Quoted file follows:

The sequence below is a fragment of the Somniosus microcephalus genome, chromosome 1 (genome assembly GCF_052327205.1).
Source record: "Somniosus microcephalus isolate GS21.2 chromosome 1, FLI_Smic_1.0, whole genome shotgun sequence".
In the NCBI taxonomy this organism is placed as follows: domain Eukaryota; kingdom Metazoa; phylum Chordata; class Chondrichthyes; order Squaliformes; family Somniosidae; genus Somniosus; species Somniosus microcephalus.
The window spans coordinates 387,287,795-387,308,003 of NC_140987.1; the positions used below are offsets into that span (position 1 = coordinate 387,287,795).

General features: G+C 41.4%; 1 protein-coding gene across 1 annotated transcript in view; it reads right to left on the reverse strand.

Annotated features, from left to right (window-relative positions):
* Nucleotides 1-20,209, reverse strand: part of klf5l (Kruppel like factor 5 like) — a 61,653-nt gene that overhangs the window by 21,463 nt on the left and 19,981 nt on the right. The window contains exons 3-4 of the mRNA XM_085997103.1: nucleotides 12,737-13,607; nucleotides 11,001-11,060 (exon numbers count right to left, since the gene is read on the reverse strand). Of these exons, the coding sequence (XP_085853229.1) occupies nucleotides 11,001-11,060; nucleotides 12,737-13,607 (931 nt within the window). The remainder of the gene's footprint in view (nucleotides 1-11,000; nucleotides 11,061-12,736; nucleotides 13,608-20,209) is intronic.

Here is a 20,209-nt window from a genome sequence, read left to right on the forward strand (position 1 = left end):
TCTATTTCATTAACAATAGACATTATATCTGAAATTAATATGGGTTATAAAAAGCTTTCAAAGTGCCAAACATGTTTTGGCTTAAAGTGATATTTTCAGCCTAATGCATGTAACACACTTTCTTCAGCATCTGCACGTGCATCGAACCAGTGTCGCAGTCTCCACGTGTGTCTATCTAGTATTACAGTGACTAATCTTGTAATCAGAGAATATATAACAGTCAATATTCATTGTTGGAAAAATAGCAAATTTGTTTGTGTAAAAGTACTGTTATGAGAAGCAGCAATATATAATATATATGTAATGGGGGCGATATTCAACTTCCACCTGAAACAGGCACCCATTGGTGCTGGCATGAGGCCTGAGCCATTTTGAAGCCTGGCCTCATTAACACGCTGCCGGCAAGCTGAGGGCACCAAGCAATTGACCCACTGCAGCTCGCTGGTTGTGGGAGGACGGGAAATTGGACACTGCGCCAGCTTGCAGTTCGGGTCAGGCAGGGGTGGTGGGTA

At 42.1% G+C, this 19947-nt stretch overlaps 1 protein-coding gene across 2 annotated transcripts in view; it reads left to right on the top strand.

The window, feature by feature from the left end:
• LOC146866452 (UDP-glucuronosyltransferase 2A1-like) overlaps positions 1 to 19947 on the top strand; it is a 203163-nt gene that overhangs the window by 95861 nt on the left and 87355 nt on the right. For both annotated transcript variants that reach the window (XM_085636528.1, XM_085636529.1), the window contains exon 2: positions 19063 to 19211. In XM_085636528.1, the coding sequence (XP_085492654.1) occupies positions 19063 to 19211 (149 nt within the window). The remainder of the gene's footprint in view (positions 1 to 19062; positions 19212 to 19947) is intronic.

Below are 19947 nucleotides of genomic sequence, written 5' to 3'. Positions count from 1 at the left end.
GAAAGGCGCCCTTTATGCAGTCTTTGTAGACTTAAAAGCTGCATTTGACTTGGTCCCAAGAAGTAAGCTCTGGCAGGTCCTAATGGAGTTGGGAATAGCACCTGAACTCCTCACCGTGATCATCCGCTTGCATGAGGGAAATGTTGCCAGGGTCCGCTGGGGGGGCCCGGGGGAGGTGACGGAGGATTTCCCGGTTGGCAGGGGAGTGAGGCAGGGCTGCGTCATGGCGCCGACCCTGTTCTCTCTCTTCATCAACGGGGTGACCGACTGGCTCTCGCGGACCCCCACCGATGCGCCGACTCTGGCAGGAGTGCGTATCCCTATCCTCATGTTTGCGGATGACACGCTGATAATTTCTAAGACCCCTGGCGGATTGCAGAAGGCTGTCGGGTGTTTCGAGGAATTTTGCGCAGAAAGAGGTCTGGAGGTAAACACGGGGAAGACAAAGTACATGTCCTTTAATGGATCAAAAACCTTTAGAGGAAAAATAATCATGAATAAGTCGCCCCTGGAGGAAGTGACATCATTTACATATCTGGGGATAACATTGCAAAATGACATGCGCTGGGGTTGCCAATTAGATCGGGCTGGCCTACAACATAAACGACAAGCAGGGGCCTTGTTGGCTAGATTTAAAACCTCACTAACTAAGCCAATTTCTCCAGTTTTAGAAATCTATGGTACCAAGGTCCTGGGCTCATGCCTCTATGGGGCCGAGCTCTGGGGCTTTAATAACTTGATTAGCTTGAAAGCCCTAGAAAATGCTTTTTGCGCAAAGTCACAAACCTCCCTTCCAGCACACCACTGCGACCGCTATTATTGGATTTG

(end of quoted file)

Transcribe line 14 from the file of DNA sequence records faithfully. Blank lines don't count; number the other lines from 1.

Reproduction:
GAAAGGCGCCCTTTATGCAGTCTTTGTAGACTTAAAAGCTGCATTTGACTTGGTCCCAAGAAGTAAGCTCTGGCAGGTCCTAATGGAGTTGGGAATAGCACCTGAACTCCTCACCGTGATCATCCGCTTGCATGAGGGAAATGTTGCCAGGGTCCGCTGGGGGGGCCCGGGGGAGGTGACGGAGGATTTCCCGGTTGGCAGGGGAGTGAGGCAGGGCTGCGTCATGGCGCCGACCCTGTTCTCTCTCTTCATCAACGGGGTGACCGACTGGCTCTCGCGGACCCCCACCGATGCGCCGACTCTGGCAGGAGTGCGTATCCCTATCCTCATGTTTGCGGATGACACGCTGATAATTTCTAAGACCCCTGGCGGATTGCAGAAGGCTGTCGGGTGTTTCGAGGAATTTTGCGCAGAAAGAGGTCTGGAGGTAAACACGGGGAAGACAAAGTACATGTCCTTTAATGGATCAAAAACCTTTAGAGGAAAAATAATCATGAATAAGTCGCCCCTGGAGGAAGTGACATCATTTACATATCTGGGGATAACATTGCAAAATGACATGCGCTGGGGTTGCCAATTAGATCGGGCTGGCCTACAACATAAACGACAAGCAGGGGCCTTGTTGGCTAGATTTAAAACCTCACTAACTAAGCCAATTTCTCCAGTTTTAGAAATCTATGGTACCAAGGTCCTGGGCTCATGCCTCTATGGGGCCGAGCTCTGGGGCTTTAATAACTTGATTAGCTTGAAAGCCCTAGAAAATGCTTTTTGCGCAAAGTCACAAACCTCCCTTCCAGCACACCACTGCGACCGCTATTATTGGATTTG